Sep 24, 2016
Stark700 (All reviews)
Grab a seat, sit back, and relax. Shokugek no Souma (Food Wars) is back and that means, fans are in for more treat and foodgasms. From the series that bought you excitement of cooking and extravagant culinary arts, the second season has a lot to offer as well and it’s no understatement.

First things first, the sequel is a direct continuation from the first and thus, the story connects from established characters and storytelling. Therefore, there’s no reason to watch the second plate without tasting the first. Do note that there’s also no recap so the second season really gets straight to the meat of the story. That’s a good thing anyway. Who wants to listen to boring narrative of recapping? Rather, the second season dives into the main course as the tournament (Fall Elections) gets underway. If you remember, main male protagonist Souma is an inspiring cook chef who wants to follow his father’s footsteps into the culinary world. As a guy who is never afraid of challenges, it’s interesting to see how he fares against his competition. The first of those is Alice Nakiri (Erina’s cousin) and we see how both sides demonstrate their talent.

What’s often interesting about Shokugeki no Souma is often the clash of ideals because characters come from so many different backgrounds. For instance, Erina and Alice were both raised in a high class society so they lack understanding about people from below their class. This also adapts the way how Souma responds. If fans took notice, Souma often uses his own creative ideas to craft food rather than using fancy or stylish ingredients from the start. The point is that with so many ways characters can use to build on their talent, the second season capitalizes on them to make them memorable. Souma’s talents aren’t the only one being highlighted as characters returning from season one such as Megumi, Ryou, Akira, Hisako, and others get their own moments. Every one of these characters has their own cooking style so seeing them demonstrate what they’ve learned shows their strengths and weaknesses. The season does a decent job at that through colorful explanation of the food making process while injecting humorous moments and details. Don’t worry, if you’re starving for some fan service because of the foodgasm, there’s also that too.

As the titular character, Souma is still the face that gets the most highlight. In particular, his personal rivalry against one competitor named Subaru is something to remember. It’s not because of what’s at stake but because of Souma’s willingness to take on the challenge. As I mentioned before, Souma is a daredevil. He likes challenges and often takes them for reasons beyond personal interest. Also do note that Souma isn’t unbeatable and he does take a major loss. However, it’s important that Souma is the type of guy that also learns from his mistakes.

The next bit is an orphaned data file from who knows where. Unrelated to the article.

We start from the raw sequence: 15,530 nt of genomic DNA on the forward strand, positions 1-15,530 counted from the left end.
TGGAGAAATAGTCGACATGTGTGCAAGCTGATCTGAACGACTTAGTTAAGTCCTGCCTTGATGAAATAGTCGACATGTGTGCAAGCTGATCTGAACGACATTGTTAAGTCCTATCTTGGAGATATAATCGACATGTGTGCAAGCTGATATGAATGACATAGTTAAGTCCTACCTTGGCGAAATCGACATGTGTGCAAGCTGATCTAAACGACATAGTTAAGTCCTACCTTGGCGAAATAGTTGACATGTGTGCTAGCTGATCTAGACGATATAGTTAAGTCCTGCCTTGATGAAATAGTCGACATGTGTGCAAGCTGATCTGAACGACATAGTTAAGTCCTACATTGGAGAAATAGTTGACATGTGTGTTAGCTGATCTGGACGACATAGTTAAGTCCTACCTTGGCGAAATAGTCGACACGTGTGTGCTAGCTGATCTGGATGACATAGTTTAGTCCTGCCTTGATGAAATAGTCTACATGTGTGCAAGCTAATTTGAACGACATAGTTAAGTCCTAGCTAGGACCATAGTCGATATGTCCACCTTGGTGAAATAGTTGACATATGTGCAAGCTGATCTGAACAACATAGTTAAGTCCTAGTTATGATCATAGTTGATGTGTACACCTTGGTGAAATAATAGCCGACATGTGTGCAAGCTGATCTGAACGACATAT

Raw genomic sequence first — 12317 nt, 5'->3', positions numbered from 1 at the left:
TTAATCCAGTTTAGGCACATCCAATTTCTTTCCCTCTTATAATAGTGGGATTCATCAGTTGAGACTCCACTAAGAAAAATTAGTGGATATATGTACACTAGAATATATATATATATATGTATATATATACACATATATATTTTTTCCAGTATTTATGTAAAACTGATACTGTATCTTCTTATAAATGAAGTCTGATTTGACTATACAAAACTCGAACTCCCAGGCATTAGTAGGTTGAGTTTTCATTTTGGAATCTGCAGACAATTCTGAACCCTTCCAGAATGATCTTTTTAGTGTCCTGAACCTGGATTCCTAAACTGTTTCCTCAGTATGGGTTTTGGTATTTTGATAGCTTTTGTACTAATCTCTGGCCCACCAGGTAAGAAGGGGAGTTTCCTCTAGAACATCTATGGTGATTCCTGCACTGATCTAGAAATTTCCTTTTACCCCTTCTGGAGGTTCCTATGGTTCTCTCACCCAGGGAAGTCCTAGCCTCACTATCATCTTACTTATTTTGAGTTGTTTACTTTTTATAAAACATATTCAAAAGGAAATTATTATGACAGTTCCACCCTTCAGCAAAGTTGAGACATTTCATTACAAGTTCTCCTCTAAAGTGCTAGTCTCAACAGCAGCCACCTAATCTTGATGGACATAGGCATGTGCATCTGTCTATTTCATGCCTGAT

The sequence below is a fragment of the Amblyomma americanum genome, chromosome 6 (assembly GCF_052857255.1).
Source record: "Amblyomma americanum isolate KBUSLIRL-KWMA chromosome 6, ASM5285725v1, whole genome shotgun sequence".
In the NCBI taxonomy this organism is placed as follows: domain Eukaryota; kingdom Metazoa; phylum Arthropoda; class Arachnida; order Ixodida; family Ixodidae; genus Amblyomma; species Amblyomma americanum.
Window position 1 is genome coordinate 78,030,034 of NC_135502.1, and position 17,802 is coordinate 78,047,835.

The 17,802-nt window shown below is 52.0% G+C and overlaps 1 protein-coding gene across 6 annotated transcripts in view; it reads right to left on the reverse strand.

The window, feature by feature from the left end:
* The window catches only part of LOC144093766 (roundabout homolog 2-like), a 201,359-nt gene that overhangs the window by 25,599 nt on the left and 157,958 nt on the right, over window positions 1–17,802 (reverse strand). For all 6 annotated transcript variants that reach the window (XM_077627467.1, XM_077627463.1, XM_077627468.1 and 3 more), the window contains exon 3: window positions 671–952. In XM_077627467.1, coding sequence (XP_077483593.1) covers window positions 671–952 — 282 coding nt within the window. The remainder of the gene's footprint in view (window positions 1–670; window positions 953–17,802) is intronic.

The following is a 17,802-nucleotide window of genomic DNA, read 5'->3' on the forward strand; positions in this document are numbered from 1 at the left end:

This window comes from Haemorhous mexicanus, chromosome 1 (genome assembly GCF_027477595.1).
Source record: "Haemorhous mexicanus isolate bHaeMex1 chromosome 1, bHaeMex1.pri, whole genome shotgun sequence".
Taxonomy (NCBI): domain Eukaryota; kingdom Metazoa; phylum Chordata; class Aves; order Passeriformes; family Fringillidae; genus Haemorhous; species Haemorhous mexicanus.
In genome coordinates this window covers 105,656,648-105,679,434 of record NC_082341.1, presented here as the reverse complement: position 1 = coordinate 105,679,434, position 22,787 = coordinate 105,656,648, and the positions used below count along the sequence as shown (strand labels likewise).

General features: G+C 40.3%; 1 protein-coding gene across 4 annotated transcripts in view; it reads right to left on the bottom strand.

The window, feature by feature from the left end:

Speaking of mistakes, I guess a season condensed into a single just one cour will result in what people call “rushing”. Yes, the first season ran for 2-cour length of 24 episodes while the second season is only about half the length. What does that mean? It basically means material will be skipped to get straight to the main meat of the show. The first few episodes had me worried me a bit especially in the early stages. However, it doesn’t destroy the storytelling altogether if you look carefully. In essence, the condensing is probably done to get the story flowing more or capture the more important elements of the manga. In particular, the second half of the season really gets intense with high level competition. Of course, there are still lots of room for humor and breathers in between. Just know that season 2 is much more about competition. Some of the final few episodes affirms Souma’s motivation to improve himself and we get more background storytelling about his character.

Once again, J.C. Staff is responsible for the anime production. The visual quality remains more or less the same as fans may remember. There are occasionally awkward camera angles but in most parts works well. It’s noticeable that with the variety of themes offered during the tournament (bento, seafood, ramen, etc), the staff is able to capture the thrill of that. Fan service seems to be tamer compared to the first season especially in the early episodes but they are still there to make the fans droll. Meanwhile, the soundtrack remains somewhat less noticeable. While the theme songs are quite catchy, it just feels like the OST is overshadowed by other factors of the season. Voice mannerism still works quite well though in terms of delivery. One of the more noticeable character is a woman who speaks in broken Japanese which can be quite amusing to listen to.

The gimmick of Shokugeki no Souma has been a clever one. Taking the idea of making food and transforming it into something so colorful is what makes the show special. It’s essentially a satire with characters using their talent to make food better than appear. I’d say, it’s a clever joke and emphasizes more on how characters deliver their talent. The second season offers plenty of moments with these rivalries and moments you’ll have hard time forgetting. We might not appreciate every humorous joke or foodgasm they throw at us. However, it’s still enough to show that Food Wars remains a must-watch on the bucket list.